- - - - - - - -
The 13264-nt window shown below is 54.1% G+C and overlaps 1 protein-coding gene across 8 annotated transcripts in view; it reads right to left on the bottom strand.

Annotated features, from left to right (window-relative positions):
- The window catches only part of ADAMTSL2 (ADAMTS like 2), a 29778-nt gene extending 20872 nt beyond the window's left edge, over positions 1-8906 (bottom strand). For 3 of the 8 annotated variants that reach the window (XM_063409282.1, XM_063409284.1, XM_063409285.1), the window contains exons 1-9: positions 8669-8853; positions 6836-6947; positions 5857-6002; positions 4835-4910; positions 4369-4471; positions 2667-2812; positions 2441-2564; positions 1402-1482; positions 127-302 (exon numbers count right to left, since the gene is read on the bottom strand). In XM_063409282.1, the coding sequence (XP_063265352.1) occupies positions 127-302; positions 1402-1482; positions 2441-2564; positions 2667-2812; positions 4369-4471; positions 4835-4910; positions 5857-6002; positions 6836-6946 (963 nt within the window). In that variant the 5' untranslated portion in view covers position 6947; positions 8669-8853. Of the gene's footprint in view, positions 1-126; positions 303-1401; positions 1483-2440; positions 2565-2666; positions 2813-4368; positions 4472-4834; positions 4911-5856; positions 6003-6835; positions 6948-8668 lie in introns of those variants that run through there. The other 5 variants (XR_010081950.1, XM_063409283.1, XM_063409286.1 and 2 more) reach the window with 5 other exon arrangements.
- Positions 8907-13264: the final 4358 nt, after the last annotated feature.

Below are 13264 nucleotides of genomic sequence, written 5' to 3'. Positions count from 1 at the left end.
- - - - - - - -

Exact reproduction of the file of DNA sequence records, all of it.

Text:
The 13264-nt window shown below is 54.1% G+C and overlaps 1 protein-coding gene across 8 annotated transcripts in view; it reads right to left on the bottom strand.

Annotated features, from left to right (window-relative positions):
- The window catches only part of ADAMTSL2 (ADAMTS like 2), a 29778-nt gene extending 20872 nt beyond the window's left edge, over positions 1-8906 (bottom strand). For 3 of the 8 annotated variants that reach the window (XM_063409282.1, XM_063409284.1, XM_063409285.1), the window contains exons 1-9: positions 8669-8853; positions 6836-6947; positions 5857-6002; positions 4835-4910; positions 4369-4471; positions 2667-2812; positions 2441-2564; positions 1402-1482; positions 127-302 (exon numbers count right to left, since the gene is read on the bottom strand). In XM_063409282.1, the coding sequence (XP_063265352.1) occupies positions 127-302; positions 1402-1482; positions 2441-2564; positions 2667-2812; positions 4369-4471; positions 4835-4910; positions 5857-6002; positions 6836-6946 (963 nt within the window). In that variant the 5' untranslated portion in view covers position 6947; positions 8669-8853. Of the gene's footprint in view, positions 1-126; positions 303-1401; positions 1483-2440; positions 2565-2666; positions 2813-4368; positions 4472-4834; positions 4911-5856; positions 6003-6835; positions 6948-8668 lie in introns of those variants that run through there. The other 5 variants (XR_010081950.1, XM_063409283.1, XM_063409286.1 and 2 more) reach the window with 5 other exon arrangements.
- Positions 8907-13264: the final 4358 nt, after the last annotated feature.

Below are 13264 nucleotides of genomic sequence, written 5' to 3'. Positions count from 1 at the left end.